Narrowleaf cottonwoods in Colorado.
Narrowleaf cottonwoods in Colorado. Calibas/CC BY-SA 3.0

During the last glacial period, when much of North America was covered in vast, thick sheets of ice, most of the continent’s trees were relegated to warmer latitudes in Mexico and along the Gulf Coast. When the glaciers slowly began to retreat about 18,000 years ago, the land opened up to occupation—from humans, who migrated in from the north, and the trees, which followed more temperate climes from the south.

Individual trees may be rooted to one spot, but populations of trees shift or migrate over time. Seeds are dispersed by wind, water, or animals, and saplings survive anywhere the soil, light, and moisture conditions are right. As those conditions change, new trees occupy new places, a process that takes place over many generations. It can take hundreds or thousands of years for a tree species’ range to shift across a continent. But climate is changing today faster than it did at the end of the last ice age, and trees are once again on the move—northward and uphill.

The changes can clearly be seen in historical and modern photographs of some mountains—tree lines are clearly hiking upslope, and this might seem like a clear and predictable change. But trees are part of complex ecosystems built on soil’s mixture of nutrients, chemistry, and microbes. There are, in fact, countless factors beyond temperature that influence where a tree population takes root.

“One of the major questions is, can [trees] move fast enough with how quickly temperatures are rising due to human activity now,” says Michael Van Nuland, an ecologist at Stanford University. A recent report, coauthored by Van Nuland when he was a doctoral candidate at the University of Tennessee, suggests there may be unexpected underground obstacles for some trees. “Our study specifically suggests that in certain cases, the soils might help them move quicker, but in other cases it might actually slow their movement.”

Hidden Lake at Glacier National Park in 1930 (top) and 2009 (bottom). Vegetation, particularly on the far shore, has migrated uphill.
Hidden Lake at Glacier National Park in 1930 (top) and 2009 (bottom). Vegetation, particularly on the far shore, has migrated uphill. Top: T.J. Hileman, Glacier National Park Archives/Public Domain; Bottom: Lisa McKeon, USGS/Public Domain

One critical factor in the success of a sapling is the the soil microbiome—the community of tiny organisms in the ground (just like the human microbiome) that can help or hinder a young tree’s growth. Scientists aren’t sure precisely which microbes—there are more in a teaspoon of soil than there are people in the world—are involved. But Van Nuland and his colleagues found that they are important to the successful growth of trees, and that elevation is a significant factor in the soil microbe community and its impact. The team collected narrowleaf cottonwood trees and soil samples from around the Rocky Mountains in Colorado, and brought them back to Tennessee. They planted trees from several elevations in a variety of soils and tracked how they grew. Some soil came from the tree’s original elevation, and some from uphill. They also planted trees in sterilized soil, free of microbes.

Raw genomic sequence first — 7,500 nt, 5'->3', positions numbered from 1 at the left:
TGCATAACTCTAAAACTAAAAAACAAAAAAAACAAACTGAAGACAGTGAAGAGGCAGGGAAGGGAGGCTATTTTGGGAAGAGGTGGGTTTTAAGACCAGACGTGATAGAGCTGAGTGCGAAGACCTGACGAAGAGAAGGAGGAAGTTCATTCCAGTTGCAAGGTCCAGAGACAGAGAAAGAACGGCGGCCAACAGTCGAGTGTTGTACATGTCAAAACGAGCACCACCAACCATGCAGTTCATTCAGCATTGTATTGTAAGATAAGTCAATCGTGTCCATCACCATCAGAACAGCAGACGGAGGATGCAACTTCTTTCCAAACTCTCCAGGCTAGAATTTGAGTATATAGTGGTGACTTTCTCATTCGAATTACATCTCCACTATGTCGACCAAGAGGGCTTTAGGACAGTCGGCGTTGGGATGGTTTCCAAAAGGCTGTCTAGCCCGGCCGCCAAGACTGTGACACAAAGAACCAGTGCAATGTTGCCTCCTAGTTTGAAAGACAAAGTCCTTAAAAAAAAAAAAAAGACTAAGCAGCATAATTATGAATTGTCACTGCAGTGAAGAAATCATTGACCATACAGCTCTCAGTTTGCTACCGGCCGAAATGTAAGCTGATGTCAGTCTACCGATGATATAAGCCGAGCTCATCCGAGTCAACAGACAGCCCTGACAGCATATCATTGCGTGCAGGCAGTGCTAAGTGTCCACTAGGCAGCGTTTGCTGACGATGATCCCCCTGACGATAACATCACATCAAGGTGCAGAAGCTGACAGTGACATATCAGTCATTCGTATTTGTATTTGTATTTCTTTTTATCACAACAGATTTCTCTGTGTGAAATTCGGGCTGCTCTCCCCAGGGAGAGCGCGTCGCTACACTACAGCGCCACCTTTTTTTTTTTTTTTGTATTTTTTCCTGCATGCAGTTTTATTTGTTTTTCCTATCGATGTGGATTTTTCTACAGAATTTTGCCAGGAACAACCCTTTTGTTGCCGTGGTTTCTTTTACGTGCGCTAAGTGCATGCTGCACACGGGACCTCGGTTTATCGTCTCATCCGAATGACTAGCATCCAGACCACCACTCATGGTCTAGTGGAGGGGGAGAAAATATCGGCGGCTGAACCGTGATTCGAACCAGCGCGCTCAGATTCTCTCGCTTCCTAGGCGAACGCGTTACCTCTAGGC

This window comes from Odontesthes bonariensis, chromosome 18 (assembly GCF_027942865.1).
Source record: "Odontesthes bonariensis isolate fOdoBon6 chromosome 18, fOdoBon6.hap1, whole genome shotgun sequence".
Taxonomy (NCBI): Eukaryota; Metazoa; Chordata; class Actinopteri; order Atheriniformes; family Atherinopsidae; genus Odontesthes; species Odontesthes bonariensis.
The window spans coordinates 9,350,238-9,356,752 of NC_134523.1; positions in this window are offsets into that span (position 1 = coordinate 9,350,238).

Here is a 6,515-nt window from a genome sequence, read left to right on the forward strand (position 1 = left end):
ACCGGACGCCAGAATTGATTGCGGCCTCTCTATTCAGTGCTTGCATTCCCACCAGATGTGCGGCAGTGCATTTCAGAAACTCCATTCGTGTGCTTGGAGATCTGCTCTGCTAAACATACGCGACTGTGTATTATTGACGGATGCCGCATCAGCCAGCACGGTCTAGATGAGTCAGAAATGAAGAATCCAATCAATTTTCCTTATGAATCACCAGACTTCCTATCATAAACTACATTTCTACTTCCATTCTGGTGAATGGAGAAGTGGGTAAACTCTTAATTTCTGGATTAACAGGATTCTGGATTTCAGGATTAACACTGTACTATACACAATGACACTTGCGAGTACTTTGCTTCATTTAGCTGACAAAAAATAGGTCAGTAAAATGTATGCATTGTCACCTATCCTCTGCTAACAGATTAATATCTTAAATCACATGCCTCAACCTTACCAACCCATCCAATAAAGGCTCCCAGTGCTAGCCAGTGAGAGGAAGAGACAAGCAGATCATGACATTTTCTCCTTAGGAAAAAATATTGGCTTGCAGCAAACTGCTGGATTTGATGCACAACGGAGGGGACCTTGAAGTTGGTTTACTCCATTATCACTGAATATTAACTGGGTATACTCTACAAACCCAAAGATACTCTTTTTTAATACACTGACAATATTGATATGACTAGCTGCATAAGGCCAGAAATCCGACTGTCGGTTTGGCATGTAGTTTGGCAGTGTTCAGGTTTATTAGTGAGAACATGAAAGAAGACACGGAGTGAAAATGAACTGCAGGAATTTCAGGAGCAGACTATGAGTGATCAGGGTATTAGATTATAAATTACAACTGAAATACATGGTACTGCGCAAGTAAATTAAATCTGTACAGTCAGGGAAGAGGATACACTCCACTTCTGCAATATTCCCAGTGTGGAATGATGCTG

The trees from lower elevations didn’t do so well in soil from higher elevations, despite being the same species as trees that thrive up high. “They seem to grow better really close to their parents, in soils really close to their parent trees,” says Van Nuland. “They prefer to interact with the microbes beneath their parents.” But that, he points out, is problematic because those low-elevation trees will face the most warming in coming years, and they may be squeezed between warmer temperatures and less welcoming soil.

But not all trees are doomed. “Trees near the tops of their elevation range limits, they don’t seem to need our help really at all,” Van Nuland says. The trees in the study that already live at high elevations grew just fine in soils from even higher up the mountain. Foresters and biologists, he adds, should focus on “trying to figure out how we can start coaxing the lower-elevation trees to move uphill.”

A species of <em>Penicillium</em> soil fungus that sometimes lives on plant roots.
A species of Penicillium soil fungus that sometimes lives on plant roots. Courtesy of Pacific Northwest National Laboratory

“What we could do is begin to identify which microbes or which communities are better for trees in certain locations and think about applications of those as some sort of soil probiotic, for example, to help give them the ability to persist and move into new areas,” says Van Nuland. But just like with probiotic treatment in humans, there is still a lot to learn. Soil microbiomes are impossibly diverse and complex, but Van Nuland is optimistic about the potential of the field.

“We’re discovering all this new information about the microbes that live on humans and inside humans,” he says. “That is matched by how much we’re learning about what’s going on below ground, who is there, and what sort of effect they have on plants and important tree species above ground.”

The fate of the largest organisms in a forest, it seems, depends heavily on the smallest—underground and out of sight. Understanding this relationship will be increasingly important if we want to help ecosystems adapt to the world we’ve made for them.